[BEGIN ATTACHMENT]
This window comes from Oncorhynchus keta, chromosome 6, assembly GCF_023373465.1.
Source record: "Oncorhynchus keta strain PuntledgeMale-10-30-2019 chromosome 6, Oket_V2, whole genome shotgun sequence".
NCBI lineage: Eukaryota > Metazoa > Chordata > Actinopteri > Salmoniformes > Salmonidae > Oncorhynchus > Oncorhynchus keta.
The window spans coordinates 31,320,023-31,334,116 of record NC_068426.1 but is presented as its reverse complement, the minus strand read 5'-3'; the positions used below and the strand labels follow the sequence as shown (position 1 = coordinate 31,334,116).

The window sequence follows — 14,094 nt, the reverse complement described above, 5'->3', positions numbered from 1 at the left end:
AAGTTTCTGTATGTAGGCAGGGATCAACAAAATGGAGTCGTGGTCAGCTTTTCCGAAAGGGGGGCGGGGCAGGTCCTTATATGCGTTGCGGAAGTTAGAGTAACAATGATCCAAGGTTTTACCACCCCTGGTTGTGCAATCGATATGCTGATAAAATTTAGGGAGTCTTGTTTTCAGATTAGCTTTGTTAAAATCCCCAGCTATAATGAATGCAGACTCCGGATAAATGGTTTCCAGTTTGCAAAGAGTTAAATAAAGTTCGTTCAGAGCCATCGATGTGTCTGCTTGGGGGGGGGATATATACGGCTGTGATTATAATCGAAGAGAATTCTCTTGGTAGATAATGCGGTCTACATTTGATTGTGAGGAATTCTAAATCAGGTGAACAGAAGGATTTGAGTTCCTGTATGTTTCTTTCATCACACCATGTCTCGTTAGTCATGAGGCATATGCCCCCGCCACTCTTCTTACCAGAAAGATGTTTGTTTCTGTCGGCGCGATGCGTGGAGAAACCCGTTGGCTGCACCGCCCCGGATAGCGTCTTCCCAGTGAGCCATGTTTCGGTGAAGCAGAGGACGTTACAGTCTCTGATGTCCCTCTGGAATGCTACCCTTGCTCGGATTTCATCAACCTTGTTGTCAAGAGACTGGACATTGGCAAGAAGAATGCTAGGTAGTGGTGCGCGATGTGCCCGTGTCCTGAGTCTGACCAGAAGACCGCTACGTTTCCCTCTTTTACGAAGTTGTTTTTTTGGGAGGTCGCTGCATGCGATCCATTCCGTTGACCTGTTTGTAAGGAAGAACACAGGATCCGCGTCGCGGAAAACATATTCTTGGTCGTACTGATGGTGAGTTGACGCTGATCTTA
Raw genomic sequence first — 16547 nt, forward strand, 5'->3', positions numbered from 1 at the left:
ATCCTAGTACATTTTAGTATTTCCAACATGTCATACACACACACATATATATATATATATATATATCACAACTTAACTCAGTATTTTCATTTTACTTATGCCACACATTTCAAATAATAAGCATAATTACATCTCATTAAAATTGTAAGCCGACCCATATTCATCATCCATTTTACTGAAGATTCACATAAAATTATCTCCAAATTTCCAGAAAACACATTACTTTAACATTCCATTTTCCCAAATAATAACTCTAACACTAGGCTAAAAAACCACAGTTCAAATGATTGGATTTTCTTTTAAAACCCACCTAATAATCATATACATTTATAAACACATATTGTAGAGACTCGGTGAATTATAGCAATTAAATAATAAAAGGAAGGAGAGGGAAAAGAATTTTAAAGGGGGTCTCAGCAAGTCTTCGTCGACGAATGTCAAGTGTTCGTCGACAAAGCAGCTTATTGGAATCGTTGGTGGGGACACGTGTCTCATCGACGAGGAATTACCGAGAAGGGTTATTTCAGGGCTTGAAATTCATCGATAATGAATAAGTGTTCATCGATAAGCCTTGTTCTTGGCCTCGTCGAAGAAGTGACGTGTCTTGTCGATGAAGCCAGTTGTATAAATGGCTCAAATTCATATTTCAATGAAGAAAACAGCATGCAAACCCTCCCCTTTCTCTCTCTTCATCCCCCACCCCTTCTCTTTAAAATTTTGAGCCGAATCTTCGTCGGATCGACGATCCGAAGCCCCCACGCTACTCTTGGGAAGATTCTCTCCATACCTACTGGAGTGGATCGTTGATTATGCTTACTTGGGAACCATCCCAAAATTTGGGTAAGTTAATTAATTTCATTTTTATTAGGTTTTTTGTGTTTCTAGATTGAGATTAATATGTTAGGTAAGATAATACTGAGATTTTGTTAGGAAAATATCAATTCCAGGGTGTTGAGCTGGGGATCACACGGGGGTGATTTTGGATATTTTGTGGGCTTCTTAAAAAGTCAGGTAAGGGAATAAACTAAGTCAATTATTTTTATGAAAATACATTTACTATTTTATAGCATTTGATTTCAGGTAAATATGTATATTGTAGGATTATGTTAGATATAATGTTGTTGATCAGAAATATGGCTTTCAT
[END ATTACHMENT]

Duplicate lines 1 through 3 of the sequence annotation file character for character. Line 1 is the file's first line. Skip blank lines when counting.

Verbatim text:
This window comes from Oncorhynchus keta, chromosome 6, assembly GCF_023373465.1.
Source record: "Oncorhynchus keta strain PuntledgeMale-10-30-2019 chromosome 6, Oket_V2, whole genome shotgun sequence".
NCBI lineage: Eukaryota > Metazoa > Chordata > Actinopteri > Salmoniformes > Salmonidae > Oncorhynchus > Oncorhynchus keta.